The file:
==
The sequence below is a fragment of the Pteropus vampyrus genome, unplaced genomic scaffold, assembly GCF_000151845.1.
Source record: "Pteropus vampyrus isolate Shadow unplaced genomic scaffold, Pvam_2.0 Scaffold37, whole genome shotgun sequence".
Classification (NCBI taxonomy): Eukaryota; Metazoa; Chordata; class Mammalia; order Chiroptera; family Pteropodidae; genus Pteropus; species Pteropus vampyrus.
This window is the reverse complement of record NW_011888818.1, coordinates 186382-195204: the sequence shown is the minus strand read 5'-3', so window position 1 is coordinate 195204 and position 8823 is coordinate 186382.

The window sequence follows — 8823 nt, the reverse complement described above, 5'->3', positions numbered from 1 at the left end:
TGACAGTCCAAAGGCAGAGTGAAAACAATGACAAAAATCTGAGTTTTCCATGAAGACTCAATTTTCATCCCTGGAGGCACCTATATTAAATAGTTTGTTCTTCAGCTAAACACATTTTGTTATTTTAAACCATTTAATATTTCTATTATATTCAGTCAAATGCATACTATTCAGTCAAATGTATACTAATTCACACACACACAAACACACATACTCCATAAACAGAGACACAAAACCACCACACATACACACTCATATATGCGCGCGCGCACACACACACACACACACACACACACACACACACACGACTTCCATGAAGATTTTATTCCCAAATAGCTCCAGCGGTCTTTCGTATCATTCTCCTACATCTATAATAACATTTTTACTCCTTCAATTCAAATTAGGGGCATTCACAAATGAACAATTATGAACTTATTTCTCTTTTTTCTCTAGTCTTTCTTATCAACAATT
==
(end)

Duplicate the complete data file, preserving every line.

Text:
The sequence below is a fragment of the Pteropus vampyrus genome, unplaced genomic scaffold, assembly GCF_000151845.1.
Source record: "Pteropus vampyrus isolate Shadow unplaced genomic scaffold, Pvam_2.0 Scaffold37, whole genome shotgun sequence".
Classification (NCBI taxonomy): Eukaryota; Metazoa; Chordata; class Mammalia; order Chiroptera; family Pteropodidae; genus Pteropus; species Pteropus vampyrus.
This window is the reverse complement of record NW_011888818.1, coordinates 186382-195204: the sequence shown is the minus strand read 5'-3', so window position 1 is coordinate 195204 and position 8823 is coordinate 186382.

The window sequence follows — 8823 nt, the reverse complement described above, 5'->3', positions numbered from 1 at the left end:
TGACAGTCCAAAGGCAGAGTGAAAACAATGACAAAAATCTGAGTTTTCCATGAAGACTCAATTTTCATCCCTGGAGGCACCTATATTAAATAGTTTGTTCTTCAGCTAAACACATTTTGTTATTTTAAACCATTTAATATTTCTATTATATTCAGTCAAATGCATACTATTCAGTCAAATGTATACTAATTCACACACACACAAACACACATACTCCATAAACAGAGACACAAAACCACCACACATACACACTCATATATGCGCGCGCGCACACACACACACACACACACACACACACACACACACGACTTCCATGAAGATTTTATTCCCAAATAGCTCCAGCGGTCTTTCGTATCATTCTCCTACATCTATAATAACATTTTTACTCCTTCAATTCAAATTAGGGGCATTCACAAATGAACAATTATGAACTTATTTCTCTTTTTTCTCTAGTCTTTCTTATCAACAATT